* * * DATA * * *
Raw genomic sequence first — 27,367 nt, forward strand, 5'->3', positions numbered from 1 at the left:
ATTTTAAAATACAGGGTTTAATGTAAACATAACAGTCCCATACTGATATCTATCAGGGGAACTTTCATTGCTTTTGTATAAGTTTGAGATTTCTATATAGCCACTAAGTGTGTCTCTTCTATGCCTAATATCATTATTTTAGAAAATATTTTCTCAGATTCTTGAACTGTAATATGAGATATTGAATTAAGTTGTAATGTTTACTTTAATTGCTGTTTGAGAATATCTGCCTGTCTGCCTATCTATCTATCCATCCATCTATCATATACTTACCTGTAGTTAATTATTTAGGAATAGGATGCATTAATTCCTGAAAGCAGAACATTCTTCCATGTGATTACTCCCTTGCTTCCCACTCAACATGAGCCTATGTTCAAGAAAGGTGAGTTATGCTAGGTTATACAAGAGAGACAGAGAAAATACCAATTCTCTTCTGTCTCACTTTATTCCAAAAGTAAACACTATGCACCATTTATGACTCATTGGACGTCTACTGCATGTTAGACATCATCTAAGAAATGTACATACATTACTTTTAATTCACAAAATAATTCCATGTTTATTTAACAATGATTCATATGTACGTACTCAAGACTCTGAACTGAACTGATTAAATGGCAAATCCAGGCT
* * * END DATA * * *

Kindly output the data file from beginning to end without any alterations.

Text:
Raw genomic sequence first — 27,367 nt, forward strand, 5'->3', positions numbered from 1 at the left:
ATTTTAAAATACAGGGTTTAATGTAAACATAACAGTCCCATACTGATATCTATCAGGGGAACTTTCATTGCTTTTGTATAAGTTTGAGATTTCTATATAGCCACTAAGTGTGTCTCTTCTATGCCTAATATCATTATTTTAGAAAATATTTTCTCAGATTCTTGAACTGTAATATGAGATATTGAATTAAGTTGTAATGTTTACTTTAATTGCTGTTTGAGAATATCTGCCTGTCTGCCTATCTATCTATCCATCCATCTATCATATACTTACCTGTAGTTAATTATTTAGGAATAGGATGCATTAATTCCTGAAAGCAGAACATTCTTCCATGTGATTACTCCCTTGCTTCCCACTCAACATGAGCCTATGTTCAAGAAAGGTGAGTTATGCTAGGTTATACAAGAGAGACAGAGAAAATACCAATTCTCTTCTGTCTCACTTTATTCCAAAAGTAAACACTATGCACCATTTATGACTCATTGGACGTCTACTGCATGTTAGACATCATCTAAGAAATGTACATACATTACTTTTAATTCACAAAATAATTCCATGTTTATTTAACAATGATTCATATGTACGTACTCAAGACTCTGAACTGAACTGATTAAATGGCAAATCCAGGCT